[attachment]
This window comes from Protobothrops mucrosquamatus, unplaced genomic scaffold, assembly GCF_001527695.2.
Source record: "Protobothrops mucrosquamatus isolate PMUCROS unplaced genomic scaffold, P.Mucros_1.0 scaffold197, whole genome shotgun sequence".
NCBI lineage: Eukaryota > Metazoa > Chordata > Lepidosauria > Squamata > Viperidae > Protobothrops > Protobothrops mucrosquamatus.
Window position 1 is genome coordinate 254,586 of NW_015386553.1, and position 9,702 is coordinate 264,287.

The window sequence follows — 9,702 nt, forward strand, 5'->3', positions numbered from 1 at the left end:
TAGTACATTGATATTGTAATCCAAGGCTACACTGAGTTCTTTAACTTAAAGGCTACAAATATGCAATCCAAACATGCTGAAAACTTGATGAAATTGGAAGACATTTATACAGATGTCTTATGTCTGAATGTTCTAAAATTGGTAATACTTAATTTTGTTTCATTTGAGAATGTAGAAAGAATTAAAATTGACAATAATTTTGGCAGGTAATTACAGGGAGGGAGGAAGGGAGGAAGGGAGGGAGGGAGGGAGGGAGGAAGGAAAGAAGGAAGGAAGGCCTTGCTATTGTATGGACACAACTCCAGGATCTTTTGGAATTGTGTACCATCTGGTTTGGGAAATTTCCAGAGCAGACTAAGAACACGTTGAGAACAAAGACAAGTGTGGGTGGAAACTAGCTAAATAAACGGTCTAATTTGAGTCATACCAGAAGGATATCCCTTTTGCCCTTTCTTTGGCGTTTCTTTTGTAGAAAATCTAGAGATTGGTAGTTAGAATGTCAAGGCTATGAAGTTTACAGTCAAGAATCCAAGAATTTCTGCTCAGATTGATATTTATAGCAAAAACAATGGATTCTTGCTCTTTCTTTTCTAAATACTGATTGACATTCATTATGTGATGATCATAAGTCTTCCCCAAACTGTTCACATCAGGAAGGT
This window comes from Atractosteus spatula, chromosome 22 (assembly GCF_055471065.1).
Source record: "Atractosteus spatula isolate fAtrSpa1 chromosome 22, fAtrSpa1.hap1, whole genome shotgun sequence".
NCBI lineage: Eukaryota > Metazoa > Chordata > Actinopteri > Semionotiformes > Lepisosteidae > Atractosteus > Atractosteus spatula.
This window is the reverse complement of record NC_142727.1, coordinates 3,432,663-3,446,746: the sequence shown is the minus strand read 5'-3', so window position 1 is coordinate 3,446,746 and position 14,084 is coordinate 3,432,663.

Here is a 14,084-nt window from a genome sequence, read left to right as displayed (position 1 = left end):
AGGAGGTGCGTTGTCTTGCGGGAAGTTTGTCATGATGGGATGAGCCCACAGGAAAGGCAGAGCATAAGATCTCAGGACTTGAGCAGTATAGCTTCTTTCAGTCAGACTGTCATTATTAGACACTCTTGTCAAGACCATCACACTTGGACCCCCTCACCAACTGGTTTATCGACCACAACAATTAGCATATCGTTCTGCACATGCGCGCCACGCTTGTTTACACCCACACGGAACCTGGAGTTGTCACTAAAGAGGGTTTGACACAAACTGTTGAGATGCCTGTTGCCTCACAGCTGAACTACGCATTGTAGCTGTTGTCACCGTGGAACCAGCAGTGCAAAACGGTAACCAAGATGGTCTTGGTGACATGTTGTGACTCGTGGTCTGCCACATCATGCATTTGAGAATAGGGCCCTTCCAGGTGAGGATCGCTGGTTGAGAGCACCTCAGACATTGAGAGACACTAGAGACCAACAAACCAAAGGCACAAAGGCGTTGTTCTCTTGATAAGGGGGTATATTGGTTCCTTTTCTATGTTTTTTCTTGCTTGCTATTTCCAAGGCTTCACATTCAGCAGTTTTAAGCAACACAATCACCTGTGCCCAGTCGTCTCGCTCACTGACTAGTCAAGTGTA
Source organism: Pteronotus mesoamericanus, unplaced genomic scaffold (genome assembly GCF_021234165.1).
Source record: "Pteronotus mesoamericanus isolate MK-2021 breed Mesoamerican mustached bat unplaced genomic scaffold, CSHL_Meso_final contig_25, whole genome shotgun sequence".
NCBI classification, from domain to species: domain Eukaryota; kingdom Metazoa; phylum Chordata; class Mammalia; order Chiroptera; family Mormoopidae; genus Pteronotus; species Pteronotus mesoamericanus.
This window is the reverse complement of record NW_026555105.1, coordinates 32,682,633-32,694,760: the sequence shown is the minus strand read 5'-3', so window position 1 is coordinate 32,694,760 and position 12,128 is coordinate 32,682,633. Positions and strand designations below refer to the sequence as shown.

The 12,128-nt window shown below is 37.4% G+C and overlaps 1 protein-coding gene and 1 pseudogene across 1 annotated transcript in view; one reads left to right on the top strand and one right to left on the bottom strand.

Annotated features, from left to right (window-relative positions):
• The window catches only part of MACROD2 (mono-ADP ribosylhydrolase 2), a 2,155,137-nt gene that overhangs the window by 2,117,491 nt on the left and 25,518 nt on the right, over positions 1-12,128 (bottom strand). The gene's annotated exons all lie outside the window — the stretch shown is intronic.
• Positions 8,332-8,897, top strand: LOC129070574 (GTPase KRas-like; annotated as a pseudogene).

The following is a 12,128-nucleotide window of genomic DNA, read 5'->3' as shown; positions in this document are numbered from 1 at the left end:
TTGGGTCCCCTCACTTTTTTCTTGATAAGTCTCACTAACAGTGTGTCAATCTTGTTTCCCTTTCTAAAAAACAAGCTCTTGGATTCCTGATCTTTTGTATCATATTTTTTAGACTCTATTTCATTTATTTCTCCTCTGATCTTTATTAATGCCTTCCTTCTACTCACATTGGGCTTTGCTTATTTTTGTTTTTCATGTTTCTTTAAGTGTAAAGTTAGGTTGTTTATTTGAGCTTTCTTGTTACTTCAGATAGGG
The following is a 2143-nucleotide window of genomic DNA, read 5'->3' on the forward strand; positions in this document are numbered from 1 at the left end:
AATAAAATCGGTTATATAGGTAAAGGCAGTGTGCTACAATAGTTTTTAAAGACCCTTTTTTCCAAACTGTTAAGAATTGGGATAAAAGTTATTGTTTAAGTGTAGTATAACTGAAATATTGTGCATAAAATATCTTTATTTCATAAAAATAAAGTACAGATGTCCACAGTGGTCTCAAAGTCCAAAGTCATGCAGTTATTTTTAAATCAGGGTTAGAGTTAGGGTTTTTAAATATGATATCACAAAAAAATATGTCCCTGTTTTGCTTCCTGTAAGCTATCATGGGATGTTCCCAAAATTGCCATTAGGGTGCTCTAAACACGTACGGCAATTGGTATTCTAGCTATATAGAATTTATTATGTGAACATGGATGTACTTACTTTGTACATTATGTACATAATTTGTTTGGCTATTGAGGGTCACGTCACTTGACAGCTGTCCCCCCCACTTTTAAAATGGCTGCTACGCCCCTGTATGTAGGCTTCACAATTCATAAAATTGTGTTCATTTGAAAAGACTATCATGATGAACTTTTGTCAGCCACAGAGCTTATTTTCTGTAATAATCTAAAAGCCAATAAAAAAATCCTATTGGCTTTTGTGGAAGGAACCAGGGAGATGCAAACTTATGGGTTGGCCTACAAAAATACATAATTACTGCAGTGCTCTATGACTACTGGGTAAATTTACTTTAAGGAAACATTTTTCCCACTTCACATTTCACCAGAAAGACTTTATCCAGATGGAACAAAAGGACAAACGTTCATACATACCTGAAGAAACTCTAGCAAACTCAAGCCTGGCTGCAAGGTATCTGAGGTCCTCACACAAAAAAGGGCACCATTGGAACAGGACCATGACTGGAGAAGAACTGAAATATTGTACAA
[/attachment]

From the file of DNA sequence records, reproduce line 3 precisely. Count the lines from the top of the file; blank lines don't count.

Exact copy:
NCBI lineage: Eukaryota > Metazoa > Chordata > Lepidosauria > Squamata > Viperidae > Protobothrops > Protobothrops mucrosquamatus.